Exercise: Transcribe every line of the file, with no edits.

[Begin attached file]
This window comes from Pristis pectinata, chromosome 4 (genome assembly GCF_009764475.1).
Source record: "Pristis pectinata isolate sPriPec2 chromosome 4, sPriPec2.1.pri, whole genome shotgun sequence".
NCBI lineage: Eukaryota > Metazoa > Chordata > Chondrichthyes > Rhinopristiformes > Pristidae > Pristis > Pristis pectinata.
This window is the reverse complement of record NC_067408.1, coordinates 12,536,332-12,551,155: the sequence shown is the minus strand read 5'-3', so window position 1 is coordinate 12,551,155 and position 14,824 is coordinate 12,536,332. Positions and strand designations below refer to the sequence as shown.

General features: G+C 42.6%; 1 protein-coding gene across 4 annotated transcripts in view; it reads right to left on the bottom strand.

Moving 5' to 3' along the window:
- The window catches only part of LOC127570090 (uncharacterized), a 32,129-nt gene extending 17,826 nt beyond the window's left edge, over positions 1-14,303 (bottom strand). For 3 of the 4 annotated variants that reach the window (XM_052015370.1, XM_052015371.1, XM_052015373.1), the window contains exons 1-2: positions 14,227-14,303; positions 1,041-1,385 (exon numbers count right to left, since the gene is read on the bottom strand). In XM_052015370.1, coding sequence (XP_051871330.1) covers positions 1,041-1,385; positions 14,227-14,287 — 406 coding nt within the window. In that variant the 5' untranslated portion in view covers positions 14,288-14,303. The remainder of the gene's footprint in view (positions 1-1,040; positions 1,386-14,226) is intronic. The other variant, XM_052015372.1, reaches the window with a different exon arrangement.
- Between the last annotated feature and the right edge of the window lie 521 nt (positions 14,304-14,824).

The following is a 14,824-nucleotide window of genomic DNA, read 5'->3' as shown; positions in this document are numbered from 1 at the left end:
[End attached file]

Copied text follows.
This window comes from Pristis pectinata, chromosome 4 (genome assembly GCF_009764475.1).
Source record: "Pristis pectinata isolate sPriPec2 chromosome 4, sPriPec2.1.pri, whole genome shotgun sequence".
NCBI lineage: Eukaryota > Metazoa > Chordata > Chondrichthyes > Rhinopristiformes > Pristidae > Pristis > Pristis pectinata.
This window is the reverse complement of record NC_067408.1, coordinates 12,536,332-12,551,155: the sequence shown is the minus strand read 5'-3', so window position 1 is coordinate 12,551,155 and position 14,824 is coordinate 12,536,332. Positions and strand designations below refer to the sequence as shown.

General features: G+C 42.6%; 1 protein-coding gene across 4 annotated transcripts in view; it reads right to left on the bottom strand.

Moving 5' to 3' along the window:
- The window catches only part of LOC127570090 (uncharacterized), a 32,129-nt gene extending 17,826 nt beyond the window's left edge, over positions 1-14,303 (bottom strand). For 3 of the 4 annotated variants that reach the window (XM_052015370.1, XM_052015371.1, XM_052015373.1), the window contains exons 1-2: positions 14,227-14,303; positions 1,041-1,385 (exon numbers count right to left, since the gene is read on the bottom strand). In XM_052015370.1, coding sequence (XP_051871330.1) covers positions 1,041-1,385; positions 14,227-14,287 — 406 coding nt within the window. In that variant the 5' untranslated portion in view covers positions 14,288-14,303. The remainder of the gene's footprint in view (positions 1-1,040; positions 1,386-14,226) is intronic. The other variant, XM_052015372.1, reaches the window with a different exon arrangement.
- Between the last annotated feature and the right edge of the window lie 521 nt (positions 14,304-14,824).

The following is a 14,824-nucleotide window of genomic DNA, read 5'->3' as shown; positions in this document are numbered from 1 at the left end: